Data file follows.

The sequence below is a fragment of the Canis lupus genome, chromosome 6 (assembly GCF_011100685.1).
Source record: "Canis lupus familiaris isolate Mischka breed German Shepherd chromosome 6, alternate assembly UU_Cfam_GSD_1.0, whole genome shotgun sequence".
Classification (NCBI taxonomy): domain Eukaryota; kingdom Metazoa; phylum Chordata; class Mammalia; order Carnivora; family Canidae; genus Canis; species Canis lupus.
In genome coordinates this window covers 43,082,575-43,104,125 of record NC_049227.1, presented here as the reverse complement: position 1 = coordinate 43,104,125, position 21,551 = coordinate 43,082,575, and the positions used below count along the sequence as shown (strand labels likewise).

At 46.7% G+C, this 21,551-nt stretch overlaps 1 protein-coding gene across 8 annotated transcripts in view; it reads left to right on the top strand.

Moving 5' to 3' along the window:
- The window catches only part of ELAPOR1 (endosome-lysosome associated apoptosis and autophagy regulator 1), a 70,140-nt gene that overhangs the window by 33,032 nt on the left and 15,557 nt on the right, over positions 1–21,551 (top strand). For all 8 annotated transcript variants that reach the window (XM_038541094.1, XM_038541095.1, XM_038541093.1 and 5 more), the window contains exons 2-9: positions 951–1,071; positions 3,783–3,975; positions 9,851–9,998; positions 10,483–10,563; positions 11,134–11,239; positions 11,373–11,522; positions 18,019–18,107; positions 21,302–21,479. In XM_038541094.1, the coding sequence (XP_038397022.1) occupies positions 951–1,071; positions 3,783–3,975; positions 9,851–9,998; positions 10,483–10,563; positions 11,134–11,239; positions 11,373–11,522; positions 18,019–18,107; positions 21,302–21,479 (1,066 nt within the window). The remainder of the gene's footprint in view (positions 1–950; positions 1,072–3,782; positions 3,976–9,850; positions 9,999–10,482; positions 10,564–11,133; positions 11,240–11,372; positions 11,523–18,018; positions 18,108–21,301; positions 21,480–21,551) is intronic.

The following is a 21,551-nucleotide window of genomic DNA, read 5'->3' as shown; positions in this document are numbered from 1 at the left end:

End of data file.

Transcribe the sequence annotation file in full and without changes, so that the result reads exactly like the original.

The sequence below is a fragment of the Canis lupus genome, chromosome 6 (assembly GCF_011100685.1).
Source record: "Canis lupus familiaris isolate Mischka breed German Shepherd chromosome 6, alternate assembly UU_Cfam_GSD_1.0, whole genome shotgun sequence".
Classification (NCBI taxonomy): domain Eukaryota; kingdom Metazoa; phylum Chordata; class Mammalia; order Carnivora; family Canidae; genus Canis; species Canis lupus.
In genome coordinates this window covers 43,082,575-43,104,125 of record NC_049227.1, presented here as the reverse complement: position 1 = coordinate 43,104,125, position 21,551 = coordinate 43,082,575, and the positions used below count along the sequence as shown (strand labels likewise).

At 46.7% G+C, this 21,551-nt stretch overlaps 1 protein-coding gene across 8 annotated transcripts in view; it reads left to right on the top strand.

Moving 5' to 3' along the window:
- The window catches only part of ELAPOR1 (endosome-lysosome associated apoptosis and autophagy regulator 1), a 70,140-nt gene that overhangs the window by 33,032 nt on the left and 15,557 nt on the right, over positions 1–21,551 (top strand). For all 8 annotated transcript variants that reach the window (XM_038541094.1, XM_038541095.1, XM_038541093.1 and 5 more), the window contains exons 2-9: positions 951–1,071; positions 3,783–3,975; positions 9,851–9,998; positions 10,483–10,563; positions 11,134–11,239; positions 11,373–11,522; positions 18,019–18,107; positions 21,302–21,479. In XM_038541094.1, the coding sequence (XP_038397022.1) occupies positions 951–1,071; positions 3,783–3,975; positions 9,851–9,998; positions 10,483–10,563; positions 11,134–11,239; positions 11,373–11,522; positions 18,019–18,107; positions 21,302–21,479 (1,066 nt within the window). The remainder of the gene's footprint in view (positions 1–950; positions 1,072–3,782; positions 3,976–9,850; positions 9,999–10,482; positions 10,564–11,133; positions 11,240–11,372; positions 11,523–18,018; positions 18,108–21,301; positions 21,480–21,551) is intronic.

The following is a 21,551-nucleotide window of genomic DNA, read 5'->3' as shown; positions in this document are numbered from 1 at the left end: